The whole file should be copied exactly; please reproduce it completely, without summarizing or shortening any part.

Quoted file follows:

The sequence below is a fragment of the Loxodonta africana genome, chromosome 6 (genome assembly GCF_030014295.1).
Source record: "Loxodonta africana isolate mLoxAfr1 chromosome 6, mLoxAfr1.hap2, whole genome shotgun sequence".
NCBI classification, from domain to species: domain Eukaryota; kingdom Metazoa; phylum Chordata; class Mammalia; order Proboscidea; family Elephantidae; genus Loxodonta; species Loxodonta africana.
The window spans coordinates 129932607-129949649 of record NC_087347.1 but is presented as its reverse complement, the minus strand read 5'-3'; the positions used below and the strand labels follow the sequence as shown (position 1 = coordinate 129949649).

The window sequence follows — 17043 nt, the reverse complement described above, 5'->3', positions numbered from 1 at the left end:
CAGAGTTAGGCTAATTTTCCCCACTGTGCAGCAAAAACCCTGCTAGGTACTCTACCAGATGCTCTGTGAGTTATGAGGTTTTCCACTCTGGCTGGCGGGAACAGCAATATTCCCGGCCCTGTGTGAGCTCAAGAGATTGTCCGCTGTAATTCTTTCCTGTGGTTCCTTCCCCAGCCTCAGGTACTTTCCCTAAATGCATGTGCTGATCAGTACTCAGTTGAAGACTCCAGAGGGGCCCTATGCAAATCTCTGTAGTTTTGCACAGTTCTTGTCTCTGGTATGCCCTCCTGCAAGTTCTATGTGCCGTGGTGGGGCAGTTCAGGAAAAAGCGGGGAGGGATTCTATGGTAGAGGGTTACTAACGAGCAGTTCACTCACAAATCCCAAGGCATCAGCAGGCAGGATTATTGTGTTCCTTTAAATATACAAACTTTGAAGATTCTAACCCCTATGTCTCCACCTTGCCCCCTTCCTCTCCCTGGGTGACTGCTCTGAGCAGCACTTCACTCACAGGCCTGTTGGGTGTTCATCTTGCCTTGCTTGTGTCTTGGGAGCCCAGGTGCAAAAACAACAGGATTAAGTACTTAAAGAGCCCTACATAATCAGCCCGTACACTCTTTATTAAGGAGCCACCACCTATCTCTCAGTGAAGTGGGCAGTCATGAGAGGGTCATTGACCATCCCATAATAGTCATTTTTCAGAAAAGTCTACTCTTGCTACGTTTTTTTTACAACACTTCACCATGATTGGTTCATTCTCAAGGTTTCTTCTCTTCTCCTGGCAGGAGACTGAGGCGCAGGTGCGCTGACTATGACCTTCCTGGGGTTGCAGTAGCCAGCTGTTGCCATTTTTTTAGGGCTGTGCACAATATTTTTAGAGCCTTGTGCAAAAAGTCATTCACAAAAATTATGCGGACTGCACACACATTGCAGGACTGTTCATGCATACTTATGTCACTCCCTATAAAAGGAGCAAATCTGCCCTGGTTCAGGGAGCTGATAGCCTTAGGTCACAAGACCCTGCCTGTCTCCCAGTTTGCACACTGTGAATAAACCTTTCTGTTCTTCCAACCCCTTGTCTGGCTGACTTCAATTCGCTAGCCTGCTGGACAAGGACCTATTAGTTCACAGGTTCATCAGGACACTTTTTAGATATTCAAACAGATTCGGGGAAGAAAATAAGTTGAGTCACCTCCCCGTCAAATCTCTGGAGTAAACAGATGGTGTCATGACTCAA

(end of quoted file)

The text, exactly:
The sequence below is a fragment of the Loxodonta africana genome, chromosome 6 (genome assembly GCF_030014295.1).
Source record: "Loxodonta africana isolate mLoxAfr1 chromosome 6, mLoxAfr1.hap2, whole genome shotgun sequence".
NCBI classification, from domain to species: domain Eukaryota; kingdom Metazoa; phylum Chordata; class Mammalia; order Proboscidea; family Elephantidae; genus Loxodonta; species Loxodonta africana.
The window spans coordinates 129932607-129949649 of record NC_087347.1 but is presented as its reverse complement, the minus strand read 5'-3'; the positions used below and the strand labels follow the sequence as shown (position 1 = coordinate 129949649).

The window sequence follows — 17043 nt, the reverse complement described above, 5'->3', positions numbered from 1 at the left end:
CAGAGTTAGGCTAATTTTCCCCACTGTGCAGCAAAAACCCTGCTAGGTACTCTACCAGATGCTCTGTGAGTTATGAGGTTTTCCACTCTGGCTGGCGGGAACAGCAATATTCCCGGCCCTGTGTGAGCTCAAGAGATTGTCCGCTGTAATTCTTTCCTGTGGTTCCTTCCCCAGCCTCAGGTACTTTCCCTAAATGCATGTGCTGATCAGTACTCAGTTGAAGACTCCAGAGGGGCCCTATGCAAATCTCTGTAGTTTTGCACAGTTCTTGTCTCTGGTATGCCCTCCTGCAAGTTCTATGTGCCGTGGTGGGGCAGTTCAGGAAAAAGCGGGGAGGGATTCTATGGTAGAGGGTTACTAACGAGCAGTTCACTCACAAATCCCAAGGCATCAGCAGGCAGGATTATTGTGTTCCTTTAAATATACAAACTTTGAAGATTCTAACCCCTATGTCTCCACCTTGCCCCCTTCCTCTCCCTGGGTGACTGCTCTGAGCAGCACTTCACTCACAGGCCTGTTGGGTGTTCATCTTGCCTTGCTTGTGTCTTGGGAGCCCAGGTGCAAAAACAACAGGATTAAGTACTTAAAGAGCCCTACATAATCAGCCCGTACACTCTTTATTAAGGAGCCACCACCTATCTCTCAGTGAAGTGGGCAGTCATGAGAGGGTCATTGACCATCCCATAATAGTCATTTTTCAGAAAAGTCTACTCTTGCTACGTTTTTTTTACAACACTTCACCATGATTGGTTCATTCTCAAGGTTTCTTCTCTTCTCCTGGCAGGAGACTGAGGCGCAGGTGCGCTGACTATGACCTTCCTGGGGTTGCAGTAGCCAGCTGTTGCCATTTTTTTAGGGCTGTGCACAATATTTTTAGAGCCTTGTGCAAAAAGTCATTCACAAAAATTATGCGGACTGCACACACATTGCAGGACTGTTCATGCATACTTATGTCACTCCCTATAAAAGGAGCAAATCTGCCCTGGTTCAGGGAGCTGATAGCCTTAGGTCACAAGACCCTGCCTGTCTCCCAGTTTGCACACTGTGAATAAACCTTTCTGTTCTTCCAACCCCTTGTCTGGCTGACTTCAATTCGCTAGCCTGCTGGACAAGGACCTATTAGTTCACAGGTTCATCAGGACACTTTTTAGATATTCAAACAGATTCGGGGAAGAAAATAAGTTGAGTCACCTCCCCGTCAAATCTCTGGAGTAAACAGATGGTGTCATGACTCAA